Our failure to proceed with Bill C-60 might also mean that the First Nation could be liable for payments beyond the amounts it has received in the settlement. This would impose an unnecessary and perhaps unmanageable hardship on it.

Finally, if Bill C-60 does not become law, the government could ultimately become responsible for managing the settlement funds on behalf of the Pictou Landing Micmac. This would create a needless administrative burden and could lead to additional legal problems. It would also likely sour relations with the Pictou Landing Micmac as it would go against the spirit of the Boat Harbour final agreement and their desire to manage their own affairs.

For these reasons alone I urge my hon. colleagues to join me in supporting Bill C-60. I would remind them of the fundamental need for government to fulfil its outstanding commitments to First Nations, including the commitment to legislate these provisions of the Boat Harbour final agreement.

Hon. members are well aware of the government's intention to build a new partnership with aboriginal peoples based on trust, mutual respect and participation in decision making processes. Living up to our commitments is critical to the process of building a new relationship with aboriginal people that will take us into the next century. The House can contribute to that process by supporting this legislation.

Petitions December 12th, 1994


Madam Speaker, pursuant to Standing Order 36 I am tabling today a petition signed by 420 people from the Northwest Territories, Yukon, British Columbia, Alberta, Saskatchewan, Manitoba, Ontario, Quebec, Nova Scotia, and Newfoundland.

The petitioners call upon Parliament to take action to increase employment in the mining sector, promote exploration, rebuild Canada's mineral reserves, sustain mining communities and keep mining in Canada.

Decade Of The World's Indigenous People December 9th, 1994

Mr. Speaker, tomorrow Canada will welcome the start of the United Nations International Decade of the World's Indigenous People.

The goal of the decade is to strengthen international co-operation for the solution of problems faced by indigenous people around the world. Canada fully supports this goal and the theme of the decade: "Indigenous People: Partnership in Action".

The Department of Indian Affairs and Northern Development is co-ordinating the federal government's domestic efforts to mark this decade. Preliminary discussions have been held with aboriginal groups to obtain their views. A national conference is being organized for early in 1995 to set out Canada's preliminary action plan for the decade.

We look forward to the development of this plan as well as the development by the United Nations of a comprehensive world program of action.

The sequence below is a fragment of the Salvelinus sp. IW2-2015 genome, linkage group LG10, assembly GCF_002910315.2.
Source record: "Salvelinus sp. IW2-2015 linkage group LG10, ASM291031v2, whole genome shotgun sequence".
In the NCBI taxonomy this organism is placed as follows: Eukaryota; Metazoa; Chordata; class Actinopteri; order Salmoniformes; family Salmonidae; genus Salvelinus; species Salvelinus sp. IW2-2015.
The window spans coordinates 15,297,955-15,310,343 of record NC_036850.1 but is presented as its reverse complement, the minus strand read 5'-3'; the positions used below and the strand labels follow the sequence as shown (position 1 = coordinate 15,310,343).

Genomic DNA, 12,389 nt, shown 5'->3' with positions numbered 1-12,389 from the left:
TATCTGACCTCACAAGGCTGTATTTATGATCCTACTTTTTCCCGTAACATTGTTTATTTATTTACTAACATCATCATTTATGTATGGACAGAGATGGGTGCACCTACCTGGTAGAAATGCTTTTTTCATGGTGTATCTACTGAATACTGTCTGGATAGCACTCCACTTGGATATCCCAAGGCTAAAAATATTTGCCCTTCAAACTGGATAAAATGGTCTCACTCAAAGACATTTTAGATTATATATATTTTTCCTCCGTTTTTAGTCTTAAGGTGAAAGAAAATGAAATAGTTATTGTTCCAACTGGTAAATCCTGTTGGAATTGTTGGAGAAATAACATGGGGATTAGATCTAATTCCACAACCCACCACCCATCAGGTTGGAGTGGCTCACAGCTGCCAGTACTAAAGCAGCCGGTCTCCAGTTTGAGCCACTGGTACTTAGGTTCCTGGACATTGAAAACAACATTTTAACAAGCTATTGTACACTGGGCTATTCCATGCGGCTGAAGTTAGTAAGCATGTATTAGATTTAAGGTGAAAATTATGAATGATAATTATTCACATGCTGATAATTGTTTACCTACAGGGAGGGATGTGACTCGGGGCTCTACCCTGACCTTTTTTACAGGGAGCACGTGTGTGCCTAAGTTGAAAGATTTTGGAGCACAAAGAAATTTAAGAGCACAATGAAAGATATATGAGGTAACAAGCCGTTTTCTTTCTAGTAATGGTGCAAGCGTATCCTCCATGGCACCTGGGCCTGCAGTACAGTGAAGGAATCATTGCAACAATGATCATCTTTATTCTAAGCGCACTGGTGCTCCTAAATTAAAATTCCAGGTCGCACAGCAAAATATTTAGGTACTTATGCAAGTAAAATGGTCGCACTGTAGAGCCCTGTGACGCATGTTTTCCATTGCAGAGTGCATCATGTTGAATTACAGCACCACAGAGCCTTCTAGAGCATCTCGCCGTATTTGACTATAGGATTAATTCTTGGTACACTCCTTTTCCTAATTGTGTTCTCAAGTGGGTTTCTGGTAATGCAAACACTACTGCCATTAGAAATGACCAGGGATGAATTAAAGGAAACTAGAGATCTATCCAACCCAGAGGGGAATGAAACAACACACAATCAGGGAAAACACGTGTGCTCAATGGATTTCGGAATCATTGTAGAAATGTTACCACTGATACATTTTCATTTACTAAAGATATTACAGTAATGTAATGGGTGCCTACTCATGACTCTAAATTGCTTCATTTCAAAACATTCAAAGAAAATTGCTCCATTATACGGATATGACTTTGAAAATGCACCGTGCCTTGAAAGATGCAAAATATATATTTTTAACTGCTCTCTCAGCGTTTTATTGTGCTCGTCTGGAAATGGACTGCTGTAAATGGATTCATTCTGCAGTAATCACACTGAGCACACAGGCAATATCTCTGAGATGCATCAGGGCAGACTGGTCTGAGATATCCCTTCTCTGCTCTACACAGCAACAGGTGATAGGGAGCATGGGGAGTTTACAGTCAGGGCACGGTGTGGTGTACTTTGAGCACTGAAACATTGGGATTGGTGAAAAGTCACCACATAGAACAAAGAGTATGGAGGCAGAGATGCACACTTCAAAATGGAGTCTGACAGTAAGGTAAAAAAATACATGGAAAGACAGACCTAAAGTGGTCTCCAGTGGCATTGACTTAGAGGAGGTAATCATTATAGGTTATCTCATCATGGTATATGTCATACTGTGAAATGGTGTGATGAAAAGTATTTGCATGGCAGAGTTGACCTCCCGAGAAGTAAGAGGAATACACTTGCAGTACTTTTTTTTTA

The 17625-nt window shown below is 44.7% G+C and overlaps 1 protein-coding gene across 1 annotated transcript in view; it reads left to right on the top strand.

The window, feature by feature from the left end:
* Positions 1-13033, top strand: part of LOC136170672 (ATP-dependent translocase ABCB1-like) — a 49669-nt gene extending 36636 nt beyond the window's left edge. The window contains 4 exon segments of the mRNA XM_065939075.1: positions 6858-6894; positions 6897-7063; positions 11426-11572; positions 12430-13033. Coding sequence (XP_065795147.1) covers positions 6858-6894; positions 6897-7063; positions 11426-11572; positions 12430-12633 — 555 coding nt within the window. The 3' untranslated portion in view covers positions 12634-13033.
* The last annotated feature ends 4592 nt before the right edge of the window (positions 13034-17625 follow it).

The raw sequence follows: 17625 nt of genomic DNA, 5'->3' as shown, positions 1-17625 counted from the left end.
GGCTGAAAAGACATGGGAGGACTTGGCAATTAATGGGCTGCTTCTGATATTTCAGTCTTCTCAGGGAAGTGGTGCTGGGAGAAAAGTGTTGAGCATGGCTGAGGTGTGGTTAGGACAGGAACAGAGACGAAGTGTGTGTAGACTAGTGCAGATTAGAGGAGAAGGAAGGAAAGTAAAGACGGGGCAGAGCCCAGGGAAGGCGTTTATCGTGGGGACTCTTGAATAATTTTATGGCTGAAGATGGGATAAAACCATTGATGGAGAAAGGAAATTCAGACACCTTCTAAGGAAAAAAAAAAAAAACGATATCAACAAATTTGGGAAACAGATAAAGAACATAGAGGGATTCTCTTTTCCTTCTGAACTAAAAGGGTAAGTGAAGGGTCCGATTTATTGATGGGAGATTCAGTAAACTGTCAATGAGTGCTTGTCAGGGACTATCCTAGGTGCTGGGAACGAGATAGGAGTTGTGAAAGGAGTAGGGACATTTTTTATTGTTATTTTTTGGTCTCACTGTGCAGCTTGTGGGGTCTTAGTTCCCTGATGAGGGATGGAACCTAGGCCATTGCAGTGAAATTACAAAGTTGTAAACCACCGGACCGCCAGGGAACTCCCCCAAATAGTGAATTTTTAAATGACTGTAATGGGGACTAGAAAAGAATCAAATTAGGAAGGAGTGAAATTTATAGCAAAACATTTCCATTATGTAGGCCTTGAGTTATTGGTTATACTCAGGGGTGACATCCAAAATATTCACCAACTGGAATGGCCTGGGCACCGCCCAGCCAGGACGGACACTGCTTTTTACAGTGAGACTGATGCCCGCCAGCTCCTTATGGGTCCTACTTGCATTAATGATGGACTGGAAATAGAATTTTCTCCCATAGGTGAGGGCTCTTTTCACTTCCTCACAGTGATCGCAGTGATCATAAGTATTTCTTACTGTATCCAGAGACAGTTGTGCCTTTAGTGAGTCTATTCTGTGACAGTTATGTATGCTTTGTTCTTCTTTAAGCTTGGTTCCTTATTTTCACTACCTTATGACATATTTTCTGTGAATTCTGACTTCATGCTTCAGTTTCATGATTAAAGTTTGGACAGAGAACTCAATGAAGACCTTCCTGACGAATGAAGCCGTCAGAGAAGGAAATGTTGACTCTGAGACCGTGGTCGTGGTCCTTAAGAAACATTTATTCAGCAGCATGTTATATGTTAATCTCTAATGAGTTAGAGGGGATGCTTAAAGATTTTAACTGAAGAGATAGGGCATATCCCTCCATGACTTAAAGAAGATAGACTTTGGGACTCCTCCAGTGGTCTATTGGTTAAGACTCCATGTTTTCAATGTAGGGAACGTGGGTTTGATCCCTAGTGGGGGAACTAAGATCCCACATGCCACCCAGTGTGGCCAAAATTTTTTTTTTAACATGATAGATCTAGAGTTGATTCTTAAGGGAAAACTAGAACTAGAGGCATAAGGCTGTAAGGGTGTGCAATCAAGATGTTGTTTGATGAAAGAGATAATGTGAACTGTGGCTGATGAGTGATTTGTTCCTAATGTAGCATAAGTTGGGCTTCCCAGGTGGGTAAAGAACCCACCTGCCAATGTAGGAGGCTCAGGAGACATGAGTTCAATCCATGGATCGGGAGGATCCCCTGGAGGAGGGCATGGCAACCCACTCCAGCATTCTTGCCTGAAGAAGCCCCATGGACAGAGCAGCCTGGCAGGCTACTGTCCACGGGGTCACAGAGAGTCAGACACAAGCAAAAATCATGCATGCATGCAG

I encourage everyone to support the goals of this important decade.

Awards For Bravery December 2nd, 1994

[Editor's Note: Member spoke in Inuktitut.]

I would like to take a few moments today to recognize some very courageous people in my constituency. Earlier this month they were honoured with the NWT Commissioner's award for bravery.

Moses Aliyak of Rankin Inlet received the award for bravery at the highest level for rescuing his wife and nephew from a polar bear attack.

Three Cambridge Bay residents, Peter Evalik, Richard Evalik and Grant Corey, also received the award at the highest level. They saved the lives of two women in a burning house by crawling through heavy smoke to find them and get them to safety.

Dennis Klengenberg and Kevin Niptanatiak of Coppermine received letters of commendation for rescuing each other after their snow machine broke through the ice near the mouth of the Coppermine River.

With great pride and admiration I salute these heroes of the north.

Yukon Surface Rights Board Act November 25th, 1994

I quote at second reading from another speech made by a member of the third party: "The potential for conflict of interest is also there because claims are not assumed to be reviewed by the entire board but by a panel of three. At least one must be a member appointed to the board from the Council for Yukon Indians and two others are to be chosen by the chairperson. Could this not end with a blatant bias or conflict if all were from the Council for Yukon Indians? There are no rules to the contrary".

I rest my case.

Yukon Surface Rights Board Act November 25th, 1994

If they do not, it is their prerogative. I have more confidence than the hon. member in the Government of Canada and the Government of Yukon in having confidence in the aboriginal leaders.

I just say these things. I mention the mediation boards.